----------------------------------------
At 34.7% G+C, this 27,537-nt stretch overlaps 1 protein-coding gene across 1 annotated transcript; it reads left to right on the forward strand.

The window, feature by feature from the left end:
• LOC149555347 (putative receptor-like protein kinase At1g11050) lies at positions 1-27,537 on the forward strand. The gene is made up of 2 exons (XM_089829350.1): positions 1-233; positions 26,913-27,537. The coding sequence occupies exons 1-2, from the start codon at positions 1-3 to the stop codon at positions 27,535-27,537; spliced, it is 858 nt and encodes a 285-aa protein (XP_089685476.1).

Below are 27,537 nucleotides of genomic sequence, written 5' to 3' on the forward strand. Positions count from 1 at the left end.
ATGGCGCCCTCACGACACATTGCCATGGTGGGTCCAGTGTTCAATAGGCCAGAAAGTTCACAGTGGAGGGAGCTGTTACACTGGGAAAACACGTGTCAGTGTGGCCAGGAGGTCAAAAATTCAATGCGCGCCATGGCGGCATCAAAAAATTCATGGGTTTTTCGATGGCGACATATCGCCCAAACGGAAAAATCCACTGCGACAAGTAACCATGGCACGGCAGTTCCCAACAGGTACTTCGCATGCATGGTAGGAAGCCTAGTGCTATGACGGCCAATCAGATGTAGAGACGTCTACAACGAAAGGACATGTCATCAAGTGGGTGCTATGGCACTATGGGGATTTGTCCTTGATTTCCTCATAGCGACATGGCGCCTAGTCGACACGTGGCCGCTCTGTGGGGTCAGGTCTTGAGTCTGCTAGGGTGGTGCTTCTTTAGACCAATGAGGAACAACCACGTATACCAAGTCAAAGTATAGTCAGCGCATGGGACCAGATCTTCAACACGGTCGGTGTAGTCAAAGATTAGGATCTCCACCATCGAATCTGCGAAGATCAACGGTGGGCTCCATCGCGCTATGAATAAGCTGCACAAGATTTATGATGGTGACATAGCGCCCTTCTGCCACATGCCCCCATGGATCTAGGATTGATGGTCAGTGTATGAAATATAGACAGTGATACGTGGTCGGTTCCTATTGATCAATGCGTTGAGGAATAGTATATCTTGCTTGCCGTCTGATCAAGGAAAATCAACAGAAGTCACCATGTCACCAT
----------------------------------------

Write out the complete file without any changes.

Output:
At 34.7% G+C, this 27,537-nt stretch overlaps 1 protein-coding gene across 1 annotated transcript; it reads left to right on the forward strand.

The window, feature by feature from the left end:
• LOC149555347 (putative receptor-like protein kinase At1g11050) lies at positions 1-27,537 on the forward strand. The gene is made up of 2 exons (XM_089829350.1): positions 1-233; positions 26,913-27,537. The coding sequence occupies exons 1-2, from the start codon at positions 1-3 to the stop codon at positions 27,535-27,537; spliced, it is 858 nt and encodes a 285-aa protein (XP_089685476.1).

Below are 27,537 nucleotides of genomic sequence, written 5' to 3' on the forward strand. Positions count from 1 at the left end.
ATGGCGCCCTCACGACACATTGCCATGGTGGGTCCAGTGTTCAATAGGCCAGAAAGTTCACAGTGGAGGGAGCTGTTACACTGGGAAAACACGTGTCAGTGTGGCCAGGAGGTCAAAAATTCAATGCGCGCCATGGCGGCATCAAAAAATTCATGGGTTTTTCGATGGCGACATATCGCCCAAACGGAAAAATCCACTGCGACAAGTAACCATGGCACGGCAGTTCCCAACAGGTACTTCGCATGCATGGTAGGAAGCCTAGTGCTATGACGGCCAATCAGATGTAGAGACGTCTACAACGAAAGGACATGTCATCAAGTGGGTGCTATGGCACTATGGGGATTTGTCCTTGATTTCCTCATAGCGACATGGCGCCTAGTCGACACGTGGCCGCTCTGTGGGGTCAGGTCTTGAGTCTGCTAGGGTGGTGCTTCTTTAGACCAATGAGGAACAACCACGTATACCAAGTCAAAGTATAGTCAGCGCATGGGACCAGATCTTCAACACGGTCGGTGTAGTCAAAGATTAGGATCTCCACCATCGAATCTGCGAAGATCAACGGTGGGCTCCATCGCGCTATGAATAAGCTGCACAAGATTTATGATGGTGACATAGCGCCCTTCTGCCACATGCCCCCATGGATCTAGGATTGATGGTCAGTGTATGAAATATAGACAGTGATACGTGGTCGGTTCCTATTGATCAATGCGTTGAGGAATAGTATATCTTGCTTGCCGTCTGATCAAGGAAAATCAACAGAAGTCACCATGTCACCAT